Species of the Week

This week Biodinâmica looks into one of the species observed in our recent fieldworks: the African Civet.

Common name: African civet
Species: Civettictis civetta

Kingdom: Animalia
Phylum: Chordata
Class: Mammalia
Order: Carnivora
Family: Viverridae
Genus: Civettictis

Conservation status: Least Concern
Diet: insects, other invertebrates, wild fruits, small rodents, reptiles, birds and carrion. Sometimes also cereals and domestic fruits.
Size: 120-140 cm
Weight: 9-15 kg
Longevity in the wild: <10 years

During a recent fildwork, two of our camera traps captured an individual of this species. Camera trapping is one of the techniques used in fauna assessments, and allows to obtain wildlife pictures and video with little human interference, using just a camera and a bait.

The African civet is a nocturnal, opportunistic mammal and the largest African member of the Viverridae family (which also includes genets i.e.). This species is easily distinguished by its stumpy front legs and its large hindquarters, which hold the rump high and the head low in an unusual posture characteristic of civets. It has a wide head with a pointy muzzle,
small eyes and small, rounded ears.


Geographic Range

A widespread and abundant species in Africa, the African civet can be found from Senegal, on the west coast, to southern Somalia, on the east coast. Its range extends south to include Botswana, Namibia and South Africa, although it is more restricted and generally only found in the north-eastern regions of these countries. It is also present in Zanzibar and São Tomé islands. The species is recorded from almost sea level to altitudes of 5.000 m.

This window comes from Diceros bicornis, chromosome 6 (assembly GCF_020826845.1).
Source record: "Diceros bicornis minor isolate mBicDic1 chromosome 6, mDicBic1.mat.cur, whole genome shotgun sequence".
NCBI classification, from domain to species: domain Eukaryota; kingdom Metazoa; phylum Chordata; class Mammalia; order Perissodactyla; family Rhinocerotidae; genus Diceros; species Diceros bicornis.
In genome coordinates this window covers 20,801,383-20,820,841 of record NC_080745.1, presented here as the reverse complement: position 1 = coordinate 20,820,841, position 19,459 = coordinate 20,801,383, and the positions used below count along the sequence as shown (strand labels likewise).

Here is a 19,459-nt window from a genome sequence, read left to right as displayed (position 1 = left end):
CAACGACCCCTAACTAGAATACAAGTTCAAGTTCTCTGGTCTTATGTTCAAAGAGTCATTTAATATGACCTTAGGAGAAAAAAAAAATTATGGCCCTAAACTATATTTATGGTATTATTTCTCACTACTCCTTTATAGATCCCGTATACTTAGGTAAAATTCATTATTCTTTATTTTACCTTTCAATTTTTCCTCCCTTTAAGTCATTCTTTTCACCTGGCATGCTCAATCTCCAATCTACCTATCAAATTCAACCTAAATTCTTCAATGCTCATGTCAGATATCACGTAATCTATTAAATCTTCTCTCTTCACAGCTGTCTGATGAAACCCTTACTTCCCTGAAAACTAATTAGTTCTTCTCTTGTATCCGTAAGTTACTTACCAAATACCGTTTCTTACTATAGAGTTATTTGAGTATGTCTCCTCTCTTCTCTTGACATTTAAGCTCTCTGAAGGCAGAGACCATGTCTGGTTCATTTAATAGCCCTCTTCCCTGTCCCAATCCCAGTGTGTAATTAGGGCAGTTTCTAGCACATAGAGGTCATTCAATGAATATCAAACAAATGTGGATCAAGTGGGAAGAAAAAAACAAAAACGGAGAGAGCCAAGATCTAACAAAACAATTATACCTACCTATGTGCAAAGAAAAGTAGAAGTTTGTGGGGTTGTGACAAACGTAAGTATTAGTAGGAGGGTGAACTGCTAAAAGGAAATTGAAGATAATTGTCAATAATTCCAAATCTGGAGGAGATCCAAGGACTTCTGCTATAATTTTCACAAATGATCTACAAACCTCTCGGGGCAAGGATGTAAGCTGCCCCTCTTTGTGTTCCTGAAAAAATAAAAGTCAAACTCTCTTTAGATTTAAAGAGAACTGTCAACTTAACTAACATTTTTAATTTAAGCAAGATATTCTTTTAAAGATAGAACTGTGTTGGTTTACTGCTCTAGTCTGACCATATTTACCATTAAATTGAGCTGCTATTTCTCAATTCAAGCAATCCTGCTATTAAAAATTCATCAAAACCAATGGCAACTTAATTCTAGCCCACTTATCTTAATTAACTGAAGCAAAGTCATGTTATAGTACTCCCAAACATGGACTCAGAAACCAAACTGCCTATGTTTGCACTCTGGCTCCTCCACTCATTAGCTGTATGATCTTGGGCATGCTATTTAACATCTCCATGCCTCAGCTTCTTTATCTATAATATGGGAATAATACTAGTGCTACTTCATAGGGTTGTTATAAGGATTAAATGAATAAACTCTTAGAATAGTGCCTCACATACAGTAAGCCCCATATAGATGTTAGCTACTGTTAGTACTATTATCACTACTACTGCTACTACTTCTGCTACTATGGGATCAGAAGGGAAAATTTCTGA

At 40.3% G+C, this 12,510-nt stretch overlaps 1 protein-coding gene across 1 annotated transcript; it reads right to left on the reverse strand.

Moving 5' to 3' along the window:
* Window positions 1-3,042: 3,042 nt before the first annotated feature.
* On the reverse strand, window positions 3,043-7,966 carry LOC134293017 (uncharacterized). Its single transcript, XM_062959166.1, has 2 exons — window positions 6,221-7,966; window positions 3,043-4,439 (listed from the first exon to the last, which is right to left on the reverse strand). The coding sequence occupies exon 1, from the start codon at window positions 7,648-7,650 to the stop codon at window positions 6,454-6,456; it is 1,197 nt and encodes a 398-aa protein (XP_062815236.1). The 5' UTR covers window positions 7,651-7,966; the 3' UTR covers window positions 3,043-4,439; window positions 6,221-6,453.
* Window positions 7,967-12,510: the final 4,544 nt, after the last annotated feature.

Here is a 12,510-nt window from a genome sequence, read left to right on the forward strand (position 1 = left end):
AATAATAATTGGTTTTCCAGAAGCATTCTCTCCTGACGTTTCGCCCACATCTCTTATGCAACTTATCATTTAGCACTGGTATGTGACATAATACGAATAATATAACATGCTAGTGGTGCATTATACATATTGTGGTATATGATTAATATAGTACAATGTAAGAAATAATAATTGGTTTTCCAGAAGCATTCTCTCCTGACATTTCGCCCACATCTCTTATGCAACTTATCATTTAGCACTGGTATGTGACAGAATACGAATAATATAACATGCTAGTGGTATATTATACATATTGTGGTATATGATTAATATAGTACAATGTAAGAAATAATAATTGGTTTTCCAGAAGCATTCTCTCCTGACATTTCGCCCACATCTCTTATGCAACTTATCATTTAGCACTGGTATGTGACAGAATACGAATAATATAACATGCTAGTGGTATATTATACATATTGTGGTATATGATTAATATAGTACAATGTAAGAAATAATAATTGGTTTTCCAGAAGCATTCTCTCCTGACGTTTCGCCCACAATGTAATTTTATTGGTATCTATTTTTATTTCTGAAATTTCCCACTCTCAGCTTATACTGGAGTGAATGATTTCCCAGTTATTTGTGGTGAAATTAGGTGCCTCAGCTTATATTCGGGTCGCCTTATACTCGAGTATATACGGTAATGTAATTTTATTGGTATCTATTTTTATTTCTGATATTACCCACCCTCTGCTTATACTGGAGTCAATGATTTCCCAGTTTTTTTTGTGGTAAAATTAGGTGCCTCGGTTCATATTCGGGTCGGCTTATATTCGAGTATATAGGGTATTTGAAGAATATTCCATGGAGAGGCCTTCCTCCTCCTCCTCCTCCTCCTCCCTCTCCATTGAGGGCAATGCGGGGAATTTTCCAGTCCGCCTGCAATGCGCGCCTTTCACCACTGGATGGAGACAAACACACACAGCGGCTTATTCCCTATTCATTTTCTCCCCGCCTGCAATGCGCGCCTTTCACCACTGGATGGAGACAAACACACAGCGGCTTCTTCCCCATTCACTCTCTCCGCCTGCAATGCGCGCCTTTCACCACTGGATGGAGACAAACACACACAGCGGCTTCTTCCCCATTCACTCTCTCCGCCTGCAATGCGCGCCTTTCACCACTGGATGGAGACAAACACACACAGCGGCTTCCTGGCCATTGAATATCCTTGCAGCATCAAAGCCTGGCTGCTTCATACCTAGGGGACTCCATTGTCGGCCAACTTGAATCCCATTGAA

Habitat and Ecology

African civets occupy a wide variety of habitats including secondary forest, woodland, and bush habitats, as well as aquatic environments. The species can also be found on cultivated land. African Civets are omnivorous and opportunistic foragers. They are terrestrial, nocturnal and solitary, with exception of the breeding season when two or more individuals can be seen together.


The litters have usually between 2-4 cubs, weghing about 300 g. They usually born between August and January, in burrows excavated by other species, in rock crevices or in dense vegetation. Gestation period has 60-65 days.



The African civet is exploited for its perianal secretion, used as a fixative for perfume. Even though synthetic alternatives have been available for over 60 years, it remains an important export commodity in several countries, including Ethiopia and Niger. The African civet is commonly found in Nigerian bushmeat markets, where there is demand for its skin and white meat. Rare strains of rabies may also affect the African civet, and it is thought the slender mongoose (Galerella sanguinea) may act transmit this disease in the wild.


Civets are often confused with genets. However, they are much larger, with shorter tail.

When threatened, the African civet emits astonishingly deep growls and fearsome coughs, and it can double in size by fluffing out its fur and erecting a crest of long, black hairs along its spine. It is presumed that this stance also functions to impress other civets.


Stuart, C. & Stuart M. (2015). Stuarts’ Field Guide to Mammals of Southern Africa, Struik Nature, South Africa, ISBN 978 1 77584 111 1, 456 pp.
IUCN Red List
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